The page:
A Darkness More than Night

A Darkness More than Night

Those who grope around in darkness (see Deut. 28:29) cannot praise Jehovah for they see Him not. Light in the context of Genesis 1, John 1, and myriads of other verses says to believers that if they want to understand the world around them, be at peace, and receive all the goodness which comes to the those who love the Lord than they best be abiding in the light and seeking out the light wherever He may be found.

There is a call to love the light that reverberates throughout the Bible. The marking out of darkness as the realm of evil is an image which is meant to evoke for us the vanity of seeking after wicked things, for they lead us astray from the good and they actively take us away from the truth. Darkness has always, in every culture, been the domain of the dead. Your grandaddy’s old saying that nothing blessed happens after midnight has been shared by old men to their progeny in Romania as much as Mongolia. It is a universal knowledge. It is part of the reason why the color black is the shade chosen by those who which to be seen as transgressive, non-conformist, and those who wish to let everyone know they mean trouble. The silver and black of the Raiders was chosen on purpose.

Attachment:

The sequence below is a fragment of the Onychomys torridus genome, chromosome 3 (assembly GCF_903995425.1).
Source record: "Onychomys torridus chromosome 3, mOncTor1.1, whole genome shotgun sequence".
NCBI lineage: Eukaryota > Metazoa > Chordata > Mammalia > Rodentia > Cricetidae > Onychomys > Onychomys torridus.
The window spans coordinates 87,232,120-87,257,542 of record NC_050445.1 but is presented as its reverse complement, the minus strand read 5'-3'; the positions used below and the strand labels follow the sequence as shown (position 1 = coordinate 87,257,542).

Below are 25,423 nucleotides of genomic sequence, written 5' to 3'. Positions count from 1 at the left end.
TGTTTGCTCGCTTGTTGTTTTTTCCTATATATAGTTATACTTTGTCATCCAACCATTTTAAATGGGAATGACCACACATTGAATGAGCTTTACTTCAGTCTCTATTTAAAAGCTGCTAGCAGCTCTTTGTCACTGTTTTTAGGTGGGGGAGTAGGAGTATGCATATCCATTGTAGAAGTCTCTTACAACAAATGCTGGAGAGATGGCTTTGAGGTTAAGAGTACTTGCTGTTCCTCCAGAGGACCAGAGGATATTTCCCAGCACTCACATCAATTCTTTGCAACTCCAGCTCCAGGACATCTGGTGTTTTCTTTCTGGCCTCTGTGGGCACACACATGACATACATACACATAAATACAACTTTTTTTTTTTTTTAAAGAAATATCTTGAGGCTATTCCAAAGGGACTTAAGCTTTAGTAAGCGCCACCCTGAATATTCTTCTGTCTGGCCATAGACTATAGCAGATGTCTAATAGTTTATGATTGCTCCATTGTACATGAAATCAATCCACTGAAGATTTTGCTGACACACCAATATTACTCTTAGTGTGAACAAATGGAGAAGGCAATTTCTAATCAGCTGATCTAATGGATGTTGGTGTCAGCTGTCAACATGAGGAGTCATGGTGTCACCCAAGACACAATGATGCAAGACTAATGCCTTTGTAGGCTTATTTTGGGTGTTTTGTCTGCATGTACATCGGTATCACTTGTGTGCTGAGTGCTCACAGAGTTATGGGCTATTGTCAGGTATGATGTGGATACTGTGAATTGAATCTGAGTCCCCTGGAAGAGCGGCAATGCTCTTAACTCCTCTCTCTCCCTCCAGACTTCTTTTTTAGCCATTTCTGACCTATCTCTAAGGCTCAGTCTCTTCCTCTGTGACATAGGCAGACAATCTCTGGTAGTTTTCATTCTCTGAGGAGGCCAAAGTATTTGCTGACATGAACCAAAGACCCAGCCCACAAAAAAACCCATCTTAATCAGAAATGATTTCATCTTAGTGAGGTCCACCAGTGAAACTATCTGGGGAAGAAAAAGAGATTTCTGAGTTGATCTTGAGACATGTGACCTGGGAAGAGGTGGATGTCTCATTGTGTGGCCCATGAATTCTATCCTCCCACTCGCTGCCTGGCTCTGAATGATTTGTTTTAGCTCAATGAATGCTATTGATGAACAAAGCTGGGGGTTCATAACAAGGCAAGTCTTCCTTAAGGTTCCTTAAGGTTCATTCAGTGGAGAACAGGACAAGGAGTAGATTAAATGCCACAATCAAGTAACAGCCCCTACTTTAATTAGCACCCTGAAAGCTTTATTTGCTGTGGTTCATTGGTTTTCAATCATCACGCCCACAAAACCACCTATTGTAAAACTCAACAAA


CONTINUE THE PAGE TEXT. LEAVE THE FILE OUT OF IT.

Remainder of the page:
In the beginning (no pun intended) when we are first introduced to our God it is mentioned that darkness was on the face of the deep. The Holy Spirit is seen hovering over the waters. Then God makes light which comes neither from the sun nor the moon, but from the command of His voice. Why was it made? It is not as if the Third Person of the Holy Trinity needed it to see. Our God does not have eyes like men. Also darkness isn’t meant to imply the absence of God, and light the presence of God (more on that in a minute). It can seem as if there is a deeper thing going on here that we are not quite ready to comprehend completely, especially if you are coming to Genesis with preconceived notions of what to expect. However, as we think about what the Lord is doing we need to remember that as the patriarchs gave us testimony, they knew that one was to come who would give light to the answers we seek.

The Apostle John as he writes his gospel will mimic these opening words of Genesis and apply them directly to Jesus Christ. He writes:

In the beginning was the Word, and the Word was with God, and the Word was God. He was in the beginning with God. All things were made through Him, and without Him nothing was made that was made. In Him was life, and the life was the light of men. And the light shines in the darkness, and the darkness did not comprehend it.

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